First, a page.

Using JavaScript Sort in Different Ways

JavaScript Array.prototype.sort() is a method to sort the elements of an array in place and return the sorted array. It basically converts all the elements into strings then sort by comparing their sequences of UTF-16 code unit values.

Space and time complexity of the sort method cannot be determined unless and until it is implemented. The default sort order in Javascript is Ascending.

Before diving into the tutorial, let us see the basic implementation of sort method.

arr = ['hello', 'world', 'javascript', 'is', 'fun']
console.log(arr.sort()) 

arr = [14, 12, 5, 1, 30, 29]
console.log(arr.sort())

arr = [14, 12, 'javascript', 'is', 'fun',  1, 30, 'world', 29, 'hello']
console.log(arr.sort())

Output

["fun", "hello", "is", "javascript", "world"]
[1, 12, 14, 29, 30, 5]
[1, 12, 14, 29, 30, "fun", "hello", "is", "javascript", "world"]

You can notice that the numbers aren’t sorted properly. This is because of that conversion into the string which is explained earlier. To avoid this, we have to provide a comparator function to the sort() method. Usually, the comparator function takes 2 arguments, say current and next, to denote the current index value and next index value respectively.

arr = [14, 12, 5, 1, 30, 29]
arr.sort((current, next) => {
  return current - next
})
console.log(arr)

Output

[1, 5, 12, 14, 29, 30]

For more information, please refer to the official documentation.

Now let’s move on to our tutorial.

Sorting 2-Dimensional Arrays

The sort() method cannot be directly used on arrays that have more than 1 dimension. Logical operations needed to be performed to sort them. Here we will see 3 ways of sorting 2-d arrays.

Sorting the array along 0 axis (row-wise)

Here we sort the 2D array along 0 axis only, that is row-wise. This is easy to implement because each row itself is stored as an array. The sample code is shown below. We iterate through the rows of the 2D array and each time, we use the sort() method along with the comparator function as discussed above.

arr = [[10, 17, 5, 1, 17], [50, 71, 20, 5, 50], [50, 1, 2, 9]]
for(i in arr){
  arr[i].sort((curr, next) => curr - next)
}
console.log(arr)

Output

[[1, 5, 10, 17, 17], [5, 20, 50, 50, 71], [1, 2, 9, 50]]

 

Sorting the array along 1 axis (column-wise)

Here we sort the 2D array along 1 axis only, that is column-wise. This is little tricky compared to the row-wise sort as the column-wise elements are not stored in a single array. Initially, we iterate through the 2D array. The first step is to extract the column-wise elements. We use the map() method which will return the elements of the particular column as an array. We sort these column elements and put them back into the array. The sample code is shown below.

function extract_column(arr, n){
    return arr.map(x => x[n])
}

function columnSort(){
    col_arr = []
    for(i in arr[0]){
        col_arr.push(extract_column(arr, i).sort((curr, next) => curr - next))
    }
    arr_new = []
    for(i in col_arr[0]){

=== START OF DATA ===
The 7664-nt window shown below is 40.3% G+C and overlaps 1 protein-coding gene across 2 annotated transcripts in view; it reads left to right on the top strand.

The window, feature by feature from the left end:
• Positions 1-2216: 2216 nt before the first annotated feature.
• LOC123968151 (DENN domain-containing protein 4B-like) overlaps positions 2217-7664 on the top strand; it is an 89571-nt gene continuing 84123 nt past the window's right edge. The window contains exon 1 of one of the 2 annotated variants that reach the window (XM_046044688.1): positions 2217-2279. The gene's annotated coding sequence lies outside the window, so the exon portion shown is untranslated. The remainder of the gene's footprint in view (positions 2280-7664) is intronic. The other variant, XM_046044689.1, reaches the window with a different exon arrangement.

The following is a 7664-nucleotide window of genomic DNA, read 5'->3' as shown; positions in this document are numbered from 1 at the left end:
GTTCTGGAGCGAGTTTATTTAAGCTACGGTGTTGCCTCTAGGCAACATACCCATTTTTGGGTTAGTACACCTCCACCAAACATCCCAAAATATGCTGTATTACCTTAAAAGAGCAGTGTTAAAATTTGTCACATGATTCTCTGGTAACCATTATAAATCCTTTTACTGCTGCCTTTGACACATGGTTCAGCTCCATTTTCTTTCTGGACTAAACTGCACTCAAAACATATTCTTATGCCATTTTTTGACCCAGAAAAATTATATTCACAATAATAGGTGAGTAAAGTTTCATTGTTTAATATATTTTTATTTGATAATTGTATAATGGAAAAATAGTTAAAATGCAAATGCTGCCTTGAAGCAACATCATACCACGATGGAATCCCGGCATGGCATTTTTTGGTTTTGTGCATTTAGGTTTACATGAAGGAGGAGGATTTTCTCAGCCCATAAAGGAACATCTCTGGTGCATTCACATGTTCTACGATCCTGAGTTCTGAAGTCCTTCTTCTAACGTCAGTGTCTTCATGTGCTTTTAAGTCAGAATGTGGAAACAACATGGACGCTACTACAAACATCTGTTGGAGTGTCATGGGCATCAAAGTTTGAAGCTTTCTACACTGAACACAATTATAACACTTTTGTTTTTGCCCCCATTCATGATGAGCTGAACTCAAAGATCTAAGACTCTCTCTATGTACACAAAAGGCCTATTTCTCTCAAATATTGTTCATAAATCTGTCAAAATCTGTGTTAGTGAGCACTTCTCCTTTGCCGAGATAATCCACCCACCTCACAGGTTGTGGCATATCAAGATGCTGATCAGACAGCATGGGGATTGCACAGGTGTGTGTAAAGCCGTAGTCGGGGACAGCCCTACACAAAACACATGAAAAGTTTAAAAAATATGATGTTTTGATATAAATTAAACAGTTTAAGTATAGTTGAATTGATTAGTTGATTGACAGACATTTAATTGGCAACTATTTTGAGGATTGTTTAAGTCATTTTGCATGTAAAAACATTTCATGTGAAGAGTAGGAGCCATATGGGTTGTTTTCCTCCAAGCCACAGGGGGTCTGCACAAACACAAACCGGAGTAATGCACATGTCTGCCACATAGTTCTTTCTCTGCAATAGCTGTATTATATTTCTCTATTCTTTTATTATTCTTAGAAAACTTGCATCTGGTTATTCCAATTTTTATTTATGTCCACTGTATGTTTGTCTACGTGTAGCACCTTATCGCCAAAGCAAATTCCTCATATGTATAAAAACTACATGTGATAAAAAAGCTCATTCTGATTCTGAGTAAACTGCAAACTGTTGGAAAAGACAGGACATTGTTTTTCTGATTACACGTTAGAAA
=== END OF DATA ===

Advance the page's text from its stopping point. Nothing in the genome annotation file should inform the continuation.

arr_new.push(extract_column(col_arr, i))
    }
    return arr_new 
}
arr = [[10, 17, 5, 1, 17], [50, 3, 20, 5, 50], [8, 1, 2, 9, 14]]
console.log(columnSort(arr))

Output

[[ 8, 1, 2, 1, 14 ], [ 10, 3, 5, 5, 17 ], [ 50, 17, 20, 9, 50 ]]

 

Sorting the array completely (both row-wise and column-wise)

The function arraySort() takes a 2D-array as an argument and sorts them completely. The logic behind the implementation is that we convert the 2D-array into a single array and at the same time we store the length of each column in another array. Then we sort it using sort() method along with comparator function. Then using the length of each column, the single array is converted back into 2D-array and it is returned.

function arraySort(arr){
  full = []
  row = arr.length
  col = [0]
  for (i in arr) {
    col.push(arr[i].length)
    full.push(...arr[i])
  }
  full.sort((curr, next) => curr - next)
  new_arr = []
  for (i = 0; i < col.length - 1; i++) {
    col[i + 1] += col[i];
    new_arr.push(full.slice(col[i], col[i + 1]))
  }
  return new_arr
}

arr = [
  [10, 17, 5, 1, 17],
  [50, 71, 20, 5, 50],
  [50, 1, 2, 9]
]
console.log(arraySort(arr))

Output

[[1, 1, 2, 5, 5], [9, 10, 17, 17, 20], [50, 50, 50, 71]]

 

Argument Sort

In this type of sort, elements of the array are sorted, and indices of elements in the original array are placed in the sorted array. We use a dictionary to perform this functionality. The sample code is shown below.

function arg_sort(arr){
  num_index = {}
  for(i=0; i<arr.length; i++){
    if(num_index[arr[i]] == undefined){
      num_index[arr[i]] = []
    }
    num_index[arr[i]].push(i)
  }
  arr.sort((curr, next) => curr - next)
  new_arr = []
  for(i=0; i<arr.length; i++){
      new_arr.push(num_index[arr[i]][0])
      num_index[arr[i]].splice(0, 1)
  }
  return new_arr
}

arr = [5, 8, 1, 3, 10, 9, 1]
console.log(arg_sort(arr))
[2, 6, 3, 0, 1, 5, 4]

Please post your comments, doubts, queries in the comment box. Happy Learning 🙂

Also, read Using JavaScript Random in Different ways

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